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Re: [XTalk] Parable of the Sower

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  • Leon Albert
    John Lupia wrote: ... So, now we have apodictic evidence of its authenticity, huh? I guess we can place this alongside the apodictic evidence of its
    Message 1 of 34 , Jul 1, 2001
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      John Lupia wrote:


      > By the way, both of these scientists found ancient pollen of
      > Gundelia tournefortii on the Holy Shroud of Turin which they consider
      > apodictic evidence of its authenticity.
      > Peace in Christ,
      > John
      > <><

      So, now we have "apodictic" evidence of its authenticity, huh? I guess
      we can place this alongside the "apodictic" evidence of its
      inauthenticity, i.e., the independent C14 datings that place it
      unambiguously in the middle ages, a time notorious for the production of
      fake relics and pilgrimages to the Holy land. I don't suppose some of
      those many pilgims could have inadvertently picked up any pollen and
      "redeposited" it on the shroud ...?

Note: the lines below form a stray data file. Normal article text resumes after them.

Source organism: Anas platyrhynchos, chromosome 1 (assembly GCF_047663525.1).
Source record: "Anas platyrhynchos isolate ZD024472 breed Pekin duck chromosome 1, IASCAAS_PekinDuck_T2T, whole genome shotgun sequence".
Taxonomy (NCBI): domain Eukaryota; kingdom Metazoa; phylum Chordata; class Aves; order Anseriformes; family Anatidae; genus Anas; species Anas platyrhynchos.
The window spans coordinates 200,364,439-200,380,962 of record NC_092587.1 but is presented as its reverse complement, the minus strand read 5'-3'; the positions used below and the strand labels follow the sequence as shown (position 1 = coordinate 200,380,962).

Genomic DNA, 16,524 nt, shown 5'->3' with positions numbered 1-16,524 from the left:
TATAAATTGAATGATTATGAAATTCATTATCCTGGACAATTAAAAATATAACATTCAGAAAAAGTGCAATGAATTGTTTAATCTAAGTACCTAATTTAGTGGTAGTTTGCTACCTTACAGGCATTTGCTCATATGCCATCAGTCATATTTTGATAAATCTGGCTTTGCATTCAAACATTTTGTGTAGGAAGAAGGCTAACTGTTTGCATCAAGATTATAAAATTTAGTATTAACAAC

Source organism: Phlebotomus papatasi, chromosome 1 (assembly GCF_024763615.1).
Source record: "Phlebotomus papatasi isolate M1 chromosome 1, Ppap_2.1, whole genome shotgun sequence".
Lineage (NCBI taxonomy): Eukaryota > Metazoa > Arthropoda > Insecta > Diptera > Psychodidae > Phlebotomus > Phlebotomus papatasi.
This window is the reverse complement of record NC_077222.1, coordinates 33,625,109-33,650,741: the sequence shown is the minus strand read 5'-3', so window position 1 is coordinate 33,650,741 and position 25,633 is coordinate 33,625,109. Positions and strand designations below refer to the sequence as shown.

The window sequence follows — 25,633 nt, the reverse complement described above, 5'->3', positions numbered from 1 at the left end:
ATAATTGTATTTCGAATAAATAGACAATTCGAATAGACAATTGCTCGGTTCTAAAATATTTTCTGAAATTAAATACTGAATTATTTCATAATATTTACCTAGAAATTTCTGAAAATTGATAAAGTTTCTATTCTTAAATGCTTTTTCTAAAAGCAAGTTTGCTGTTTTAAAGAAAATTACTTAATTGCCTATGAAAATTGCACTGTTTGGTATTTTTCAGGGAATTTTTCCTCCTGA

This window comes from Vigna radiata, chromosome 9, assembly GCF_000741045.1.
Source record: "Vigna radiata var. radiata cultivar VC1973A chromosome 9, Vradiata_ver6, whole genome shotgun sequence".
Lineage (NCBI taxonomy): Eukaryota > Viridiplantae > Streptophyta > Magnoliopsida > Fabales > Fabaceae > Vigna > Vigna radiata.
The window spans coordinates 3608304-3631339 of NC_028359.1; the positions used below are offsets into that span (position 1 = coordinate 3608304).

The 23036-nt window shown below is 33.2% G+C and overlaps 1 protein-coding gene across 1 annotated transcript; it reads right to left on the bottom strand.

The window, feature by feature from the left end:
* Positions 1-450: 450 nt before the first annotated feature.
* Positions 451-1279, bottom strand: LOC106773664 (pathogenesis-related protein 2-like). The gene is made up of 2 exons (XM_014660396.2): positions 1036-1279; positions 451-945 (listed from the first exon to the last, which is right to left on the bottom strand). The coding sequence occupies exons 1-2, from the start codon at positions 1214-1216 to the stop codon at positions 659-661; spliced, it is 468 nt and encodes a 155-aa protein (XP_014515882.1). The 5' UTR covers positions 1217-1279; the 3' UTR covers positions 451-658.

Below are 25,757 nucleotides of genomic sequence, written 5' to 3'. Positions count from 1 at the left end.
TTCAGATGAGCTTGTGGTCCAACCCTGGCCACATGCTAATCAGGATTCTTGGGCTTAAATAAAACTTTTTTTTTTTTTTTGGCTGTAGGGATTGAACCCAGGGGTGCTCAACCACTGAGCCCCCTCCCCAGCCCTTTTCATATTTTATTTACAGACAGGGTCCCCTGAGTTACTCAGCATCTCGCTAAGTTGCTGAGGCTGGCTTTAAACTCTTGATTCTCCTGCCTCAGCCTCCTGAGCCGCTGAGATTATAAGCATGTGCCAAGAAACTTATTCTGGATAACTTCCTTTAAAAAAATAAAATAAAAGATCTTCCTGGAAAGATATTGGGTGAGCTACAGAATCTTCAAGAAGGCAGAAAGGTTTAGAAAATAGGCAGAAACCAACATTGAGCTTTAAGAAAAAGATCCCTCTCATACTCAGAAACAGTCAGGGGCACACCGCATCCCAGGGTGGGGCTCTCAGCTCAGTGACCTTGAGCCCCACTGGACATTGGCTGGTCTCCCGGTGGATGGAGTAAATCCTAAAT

• David C. Hindley
      ... seeds.
      Message 34 of 34 , Jul 2, 2001
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        William said:

        >>I don't follow what is meant by a 2-5x return on planting grain

        In ancient times, and even recently in regions where subsistence
        (i.e., relatively unmechanized) farming is common, the yield is not
        represented as volume of grain but by the volume of grain returned
        divided by the volume of grain sown. If you sow a bushel of wheat
        (using modern US measure), you expect (maybe pray for) 5 bushels
        reaped. The yield seems to have varied between 4x and 6x, according to
        the Turkish study (circa 1950, and using relatively primitive farming
        techniques resembling that of 1st century Palestine) mentioned in an
        earlier post.


        Dave Hindley
        Cleveland, Ohio, USA
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